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A shortage of skilled workers for in-demand tech roles is forcing hiring managers to be more competitive when making job offers, according to talent company Morgan McKinley’s 2024 salary guide.
Artificial intelligence (AI) and machine learning (ML) skills are both in demand and lacking in the talent market, an ongoing problem in the sector. More than three-quarters of hiring managers claimed this imbalance made tech hiring highly competitive across the UK last year.
Globally, just over 20% of those looking for talent said offering competitive pay and benefits had been an obstacle to tech hiring in the past 12 months.
Kieran Scully, senior manager of technology recruitment at Morgan McKinley in the UK, said as well as AI and ML, where talented workers are lacking, the next year will also see demand for workers in data, cyber and cloud.
“However, the lack of skilled professionals in these fields will make hiring competitive,” he said. “The shortage of talent in some markets will see salaries continually increase, particularly across the areas mentioned, whilst we expect them to stabilise more in software development.”
Salary is one of the main factors influencing people’s interest in a job role, with 42% of tech workers in the UK citing this as a top priority when looking for a new role. Opportunities for progression and development were also considered very important when applying for a job.
The flexibility to choose when and where you work is becoming increasingly important for tech workers, especially diverse candidates. Morgan McKinley found 75% of UK technology workers said the ability to work from home was among the top five benefits they consider most important.
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More than 60% of UK workers even said they would accept a drop in salary if they could work fully flexibly.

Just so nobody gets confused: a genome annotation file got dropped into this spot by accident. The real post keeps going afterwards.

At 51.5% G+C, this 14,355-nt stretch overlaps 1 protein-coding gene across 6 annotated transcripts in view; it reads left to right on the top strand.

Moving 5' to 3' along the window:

Skills shortages are a long-standing problem in the technology sector, with many complaining of a lack of skilled technology workers to fill roles. Morgan McKinley found a quarter of those trying to hire tech talent globally cited a lack of tech talent as a challenge.
Tech hiring has been up and down since the start of the pandemic, with hiring increasing during lockdowns as it became clear how important technology would be in keeping businesses afloat, and then diminishing as inflation and uncertainty brought IT budgets down.
But Morgan McKinley found this is starting to ease, with 19% of hiring managers globally noting a lack of approval for new workers was a challenge, while half of tech managers said they were increasing headcount in the first half of 2024.
There was some uncertainty among tech workers over the past year when it came to either finding a new job or sticking where they are. When the pandemic increased the need for tech workers, the power was in the hands of employees to pick and choose roles based on what was important to them, leaving organisations fishing in the same pool for talent.
But at the beginning of last year, many were concerned about the possibility of being made redundant as the economic climate saw budget cuts and reports of job losses.
The rate at which workers are looking for new tech roles is varied, with Morgan McKinley finding 63% of tech talent in the UK choosing to stay in their roles over the past year due to uncertainty, while globally now almost half of workers are looking for a new role in the next year and 31% are open to the idea of moving.